Step 4. Spread the hanger pairs out until they look like a tripod and place them on the floor in front of your feet. (Or on a table in front of you.) See Figure 4 for an overhead view. Pick up a twist tie/string and, starting with the pair of hooks facing you, spread them apart. Using the twist tie/string, secure the hook on your left to the wire of the hanger to the left of the hook. Pick up another twist tie/string and secure the hook on your right to the wire of the hanger to the right of the hook. Turn you tripod so another pair of hooks is facing you. Repeat the process for this pair and the next pair. Securing all six hooks to all six wires ensures the stability of the tree, prevents any wobbly legs and allows for some pretty rough handling.
Step 5. Pick up the string of lights. Place the first bulb up from the plug at the top of the wire frame (where the star would go on a real tree), letting the cord dangle down along the middle of the frame. Secure the bulb in place with a twist tie/string. Then secure the dangling string to the base of the middle (near the hooks) so the plug will always issue out from the center bottom of the tree. String the lights around each hanger and/or wrap in circular fashion, whichever works best for you. Secure here and there as needed with twist ties/string to keep the light string in place. See Figure 5.
Step 6. Pick up a garland and dangle about 3-5 inches of it down the center of the tree frame. Secure it at the very top with a twist tie/string. Secure the dangling end if you like things tidy. Wrap the tree by going round and round until you've reached the bottom. See Figure 6. Keep the garland wrapped tightly so you get no gaps and it will stay nice and full. (Don't worry about the lights not showing through just yet - we'll come back to that.) If you run out of garland before you get to the bottom, secure the end to the nearest wire and pick up the next one. Secure its end in the same location where you left off with the last one and then continue wrapping. Repeat this until you have the entire frame wrapped down to the tips of the hangers. Secure here and there with twist ties/string as you see fit. If you have excess garland secure it to the frame where you judge it should end, and - for now - let the excess dangle free. Now tip the tree over on its side and poke any lightbulbs you see through the garlands to the outside. When you've done that, stuff the excess garland up the middle and secure it with twist ties/string so it doesn't fall out.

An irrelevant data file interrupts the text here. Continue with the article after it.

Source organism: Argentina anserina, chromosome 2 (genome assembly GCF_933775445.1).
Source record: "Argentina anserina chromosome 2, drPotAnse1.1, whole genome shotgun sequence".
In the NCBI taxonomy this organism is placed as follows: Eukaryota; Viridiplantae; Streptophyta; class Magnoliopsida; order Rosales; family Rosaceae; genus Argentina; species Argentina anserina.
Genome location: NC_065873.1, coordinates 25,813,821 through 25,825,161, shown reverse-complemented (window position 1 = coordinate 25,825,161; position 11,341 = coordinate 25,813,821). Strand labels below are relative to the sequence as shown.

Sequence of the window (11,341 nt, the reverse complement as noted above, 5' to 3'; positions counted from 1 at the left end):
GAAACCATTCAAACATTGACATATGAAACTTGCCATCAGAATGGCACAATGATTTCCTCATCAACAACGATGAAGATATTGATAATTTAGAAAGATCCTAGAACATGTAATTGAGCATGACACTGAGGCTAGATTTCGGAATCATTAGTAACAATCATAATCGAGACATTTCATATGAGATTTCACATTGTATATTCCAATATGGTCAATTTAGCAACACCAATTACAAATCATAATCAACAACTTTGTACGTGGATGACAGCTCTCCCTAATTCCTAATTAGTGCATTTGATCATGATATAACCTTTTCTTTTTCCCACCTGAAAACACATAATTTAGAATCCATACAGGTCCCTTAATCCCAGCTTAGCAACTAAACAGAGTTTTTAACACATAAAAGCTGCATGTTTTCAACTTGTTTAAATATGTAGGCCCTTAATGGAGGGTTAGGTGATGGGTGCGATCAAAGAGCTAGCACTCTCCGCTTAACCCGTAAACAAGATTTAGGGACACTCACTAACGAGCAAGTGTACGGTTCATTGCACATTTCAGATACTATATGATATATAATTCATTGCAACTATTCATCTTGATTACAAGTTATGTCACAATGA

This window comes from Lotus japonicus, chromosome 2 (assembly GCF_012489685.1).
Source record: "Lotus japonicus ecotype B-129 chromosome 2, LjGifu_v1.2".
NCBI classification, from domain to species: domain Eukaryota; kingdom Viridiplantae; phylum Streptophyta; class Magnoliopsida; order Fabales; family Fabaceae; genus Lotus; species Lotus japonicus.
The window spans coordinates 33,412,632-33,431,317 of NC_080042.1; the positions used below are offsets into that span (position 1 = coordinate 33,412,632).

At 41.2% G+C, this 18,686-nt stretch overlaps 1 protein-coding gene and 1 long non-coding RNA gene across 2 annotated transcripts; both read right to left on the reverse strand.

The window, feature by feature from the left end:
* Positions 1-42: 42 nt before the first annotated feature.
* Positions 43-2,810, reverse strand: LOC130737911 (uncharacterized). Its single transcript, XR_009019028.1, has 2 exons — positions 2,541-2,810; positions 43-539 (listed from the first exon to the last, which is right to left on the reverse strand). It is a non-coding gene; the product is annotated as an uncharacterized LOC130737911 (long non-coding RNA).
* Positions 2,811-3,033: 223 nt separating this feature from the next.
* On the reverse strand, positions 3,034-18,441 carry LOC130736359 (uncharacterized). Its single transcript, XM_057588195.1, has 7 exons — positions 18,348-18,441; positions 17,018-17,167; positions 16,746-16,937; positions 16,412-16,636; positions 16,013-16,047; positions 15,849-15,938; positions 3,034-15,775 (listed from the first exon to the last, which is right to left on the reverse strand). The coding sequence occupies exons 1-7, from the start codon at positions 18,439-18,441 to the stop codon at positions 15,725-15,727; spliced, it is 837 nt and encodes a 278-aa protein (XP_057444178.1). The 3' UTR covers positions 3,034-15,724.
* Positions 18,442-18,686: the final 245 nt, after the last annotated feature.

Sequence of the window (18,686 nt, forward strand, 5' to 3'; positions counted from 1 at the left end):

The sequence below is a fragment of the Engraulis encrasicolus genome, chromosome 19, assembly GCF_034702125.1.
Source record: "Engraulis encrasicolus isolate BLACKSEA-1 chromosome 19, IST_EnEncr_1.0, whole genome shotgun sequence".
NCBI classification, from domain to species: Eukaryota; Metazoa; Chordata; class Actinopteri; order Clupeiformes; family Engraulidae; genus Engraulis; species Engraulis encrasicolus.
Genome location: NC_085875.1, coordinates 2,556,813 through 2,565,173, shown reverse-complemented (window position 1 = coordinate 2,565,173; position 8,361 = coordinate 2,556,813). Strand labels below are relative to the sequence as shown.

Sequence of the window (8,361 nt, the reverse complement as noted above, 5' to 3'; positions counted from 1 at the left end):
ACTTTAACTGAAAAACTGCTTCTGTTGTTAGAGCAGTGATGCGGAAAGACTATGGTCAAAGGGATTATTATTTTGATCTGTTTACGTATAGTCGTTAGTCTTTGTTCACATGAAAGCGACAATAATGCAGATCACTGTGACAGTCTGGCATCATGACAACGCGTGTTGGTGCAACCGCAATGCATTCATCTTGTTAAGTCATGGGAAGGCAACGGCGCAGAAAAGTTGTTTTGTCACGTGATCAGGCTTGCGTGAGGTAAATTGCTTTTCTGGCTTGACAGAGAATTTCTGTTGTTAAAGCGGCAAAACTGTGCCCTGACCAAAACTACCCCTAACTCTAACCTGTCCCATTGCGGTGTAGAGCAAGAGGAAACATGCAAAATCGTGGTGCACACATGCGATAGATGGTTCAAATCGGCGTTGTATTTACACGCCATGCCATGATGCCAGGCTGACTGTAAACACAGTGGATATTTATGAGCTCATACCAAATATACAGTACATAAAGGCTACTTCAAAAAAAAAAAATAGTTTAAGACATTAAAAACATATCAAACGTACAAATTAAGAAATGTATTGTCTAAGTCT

Step 7. Place your tree upright and decorate it. Plug it in and enjoy it!
NOTE: The lights get warm, but not hot enough to be a hazard. I've used these trees several years in a row and had them plugged in 8-10 hours at a time. Just follow normal safety and unplug the tree when nobody's there!
Personal note*** We did not add lights to ours!!